During the buy, Investigator Welch and his team were positioned around the corner from Lull's residence, and the undercover officer was parked outside. Just after 6:00 p.m., the informant entered the home, and the officers listened to the informant's interactions through the telephone recording device. The officers heard the informant engage in a conversation with another individual, from whom the informant purchased cocaine. Investigator Welch testified at the suppression hearing that he could recognize the voice of the other individual as Lull " based on [his] knowledge of [Lull]." J.A. 84.[1]

         After being inside for approximately five minutes, the informant left the residence. As the informant was exiting, the undercover officer observed him behave " almost as if he was trying to conceal something in his pockets, underwear." J.A. 85. The informant entered the undercover officer's car and was driven to the Police Department and searched. At the Police Department, the informant surrendered four grams of cocaine and identified Zack Lull as the seller. He also returned $40 of the remaining buy money, when he should have returned $60.

         Officers questioned the informant about the remaining $20. The informant first responded that he did not know what the officers were talking about, but eventually said that he thought he gave the money to Lull. Investigator Welch and another detective from the Sheriff's Office then strip-searched the informant, and " $20 dropped out of his underpants." J.A. 86. The Drugs and Vice Unit of the Sheriff's Office immediately determined that the informant was not reliable and terminated him as a confidential informant. In Investigator Welch's words, they " didn't think it would be an ethical thing to do, to use someone as a confidential informant knowing full well [he] had stolen from" the Sheriff's Office. J.A. 100. At approximately 8:30 p.m., the officers arrested the informant on a felony charge of obtaining property under false pretenses.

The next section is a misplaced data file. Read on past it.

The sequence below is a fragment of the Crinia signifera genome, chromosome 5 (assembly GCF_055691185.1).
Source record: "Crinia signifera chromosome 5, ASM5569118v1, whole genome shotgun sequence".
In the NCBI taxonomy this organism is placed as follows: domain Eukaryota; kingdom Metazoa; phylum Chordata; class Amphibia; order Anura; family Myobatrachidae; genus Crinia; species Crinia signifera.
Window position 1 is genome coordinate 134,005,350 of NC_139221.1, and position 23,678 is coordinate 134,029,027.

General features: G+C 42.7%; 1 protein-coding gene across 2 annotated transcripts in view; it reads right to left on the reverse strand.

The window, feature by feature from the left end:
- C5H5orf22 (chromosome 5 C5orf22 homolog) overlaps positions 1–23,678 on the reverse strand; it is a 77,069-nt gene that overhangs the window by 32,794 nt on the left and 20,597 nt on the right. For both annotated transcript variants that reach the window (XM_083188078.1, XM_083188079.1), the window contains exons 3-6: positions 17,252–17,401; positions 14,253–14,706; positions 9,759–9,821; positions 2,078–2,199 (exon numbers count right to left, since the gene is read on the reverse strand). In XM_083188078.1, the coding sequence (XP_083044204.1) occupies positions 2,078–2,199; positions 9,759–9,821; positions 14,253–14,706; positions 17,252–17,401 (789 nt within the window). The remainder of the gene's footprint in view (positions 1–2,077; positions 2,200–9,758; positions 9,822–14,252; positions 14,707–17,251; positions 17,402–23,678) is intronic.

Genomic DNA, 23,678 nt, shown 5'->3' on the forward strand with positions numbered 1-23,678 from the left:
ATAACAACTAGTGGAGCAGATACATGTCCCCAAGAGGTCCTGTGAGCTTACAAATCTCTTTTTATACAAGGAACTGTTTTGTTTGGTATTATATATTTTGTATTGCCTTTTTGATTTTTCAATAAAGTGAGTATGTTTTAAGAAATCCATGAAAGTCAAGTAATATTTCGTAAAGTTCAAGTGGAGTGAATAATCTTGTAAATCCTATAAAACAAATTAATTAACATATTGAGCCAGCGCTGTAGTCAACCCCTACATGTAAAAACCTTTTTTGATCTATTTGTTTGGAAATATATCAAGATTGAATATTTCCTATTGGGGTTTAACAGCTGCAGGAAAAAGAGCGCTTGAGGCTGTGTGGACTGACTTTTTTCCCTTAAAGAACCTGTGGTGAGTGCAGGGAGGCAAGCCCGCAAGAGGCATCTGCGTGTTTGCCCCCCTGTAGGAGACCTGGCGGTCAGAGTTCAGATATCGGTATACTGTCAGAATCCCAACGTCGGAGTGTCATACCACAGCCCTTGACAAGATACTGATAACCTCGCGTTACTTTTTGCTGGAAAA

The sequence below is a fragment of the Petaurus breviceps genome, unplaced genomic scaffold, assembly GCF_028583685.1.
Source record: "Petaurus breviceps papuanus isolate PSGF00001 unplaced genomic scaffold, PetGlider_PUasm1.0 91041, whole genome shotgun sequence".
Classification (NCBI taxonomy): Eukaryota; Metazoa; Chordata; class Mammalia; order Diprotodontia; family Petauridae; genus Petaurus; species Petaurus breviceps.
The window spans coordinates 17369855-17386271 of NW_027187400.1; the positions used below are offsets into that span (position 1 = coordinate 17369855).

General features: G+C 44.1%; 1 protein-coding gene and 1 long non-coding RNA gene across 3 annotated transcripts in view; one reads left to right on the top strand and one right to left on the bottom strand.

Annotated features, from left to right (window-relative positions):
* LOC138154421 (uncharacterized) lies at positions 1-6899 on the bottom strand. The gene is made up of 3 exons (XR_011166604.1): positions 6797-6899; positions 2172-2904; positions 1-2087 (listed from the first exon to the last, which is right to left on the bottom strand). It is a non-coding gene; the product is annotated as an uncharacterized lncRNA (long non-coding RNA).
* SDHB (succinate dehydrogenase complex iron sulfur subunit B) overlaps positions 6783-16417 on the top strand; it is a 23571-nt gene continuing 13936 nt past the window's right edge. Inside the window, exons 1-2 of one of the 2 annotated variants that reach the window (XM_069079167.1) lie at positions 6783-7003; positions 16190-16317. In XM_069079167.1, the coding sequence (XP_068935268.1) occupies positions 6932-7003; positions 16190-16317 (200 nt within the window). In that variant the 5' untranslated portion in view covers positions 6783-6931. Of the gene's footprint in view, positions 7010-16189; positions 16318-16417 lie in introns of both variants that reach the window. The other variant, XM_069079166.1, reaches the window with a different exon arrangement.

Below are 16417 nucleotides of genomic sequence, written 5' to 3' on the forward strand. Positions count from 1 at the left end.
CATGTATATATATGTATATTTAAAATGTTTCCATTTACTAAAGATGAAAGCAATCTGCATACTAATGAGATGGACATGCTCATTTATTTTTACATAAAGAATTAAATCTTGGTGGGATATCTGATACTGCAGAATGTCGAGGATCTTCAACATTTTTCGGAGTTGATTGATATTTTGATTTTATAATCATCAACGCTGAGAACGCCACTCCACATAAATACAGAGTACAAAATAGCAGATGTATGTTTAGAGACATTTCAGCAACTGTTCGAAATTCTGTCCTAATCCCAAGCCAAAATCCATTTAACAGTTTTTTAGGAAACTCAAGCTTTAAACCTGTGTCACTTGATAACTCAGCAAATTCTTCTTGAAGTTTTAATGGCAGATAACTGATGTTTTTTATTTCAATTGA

Following this incident, Investigator Welch " immediately" began working on an affidavit in support of an application for a warrant to search Lull's residence. J.A. 88. The search warrant was issued at approximately 9:00 p.m. that evening, just half an hour after the officers had arrested the informant. Investigator Welch, however, failed to disclose the informant's theft and subsequent arrest to the state court magistrate.

         Investigator Welch's affidavit was the only information presented to the magistrate in support of the warrant application. In relevant part, the affidavit read as follows:

2. Within the past 72 hours, Information was received from a confidential source whereby a young white 18 year old male residing at the address identified as Zach Lull, was selling quantities of Cocaine, Marijuana and other illegal drugs from his home address . . . for money to members of the community. The information supplied to this affiant by CI# 14-12, had stated he had recently bought illegal drugs from this male identified as Zach Lull.
3. A check of the residence in Law Enforcement records as well as physically going to the venue shows there to exist such a location and the property owned by a female with the last name " Lull" being the registered home owner.

J.A. 39. The affidavit also recounted the controlled buy and concluded with Investigator Welch's statement that, based on his training and experience, he would expect to find a number of items in Lull's home relating to drug trafficking. This was because " drug traffickers very often keep the aforementioned items readily accessible such as in their residences and businesses." J.A. 41.

         The affidavit did not, however, include information about the phone call between the informant and the seller, in which the seller identified himself as " Zack." Further, when recounting what the officers overheard when the informant was inside the residence, the affidavit stated only that " through Investigative means, a conversation was heard between two males." J.A. 40. Investigator Welch did not assert in the affidavit, as he asserted at the suppression hearing, that he was able to independently identify Lull as the speaker through his knowledge of Lull's voice. Finally, the affidavit contained no ...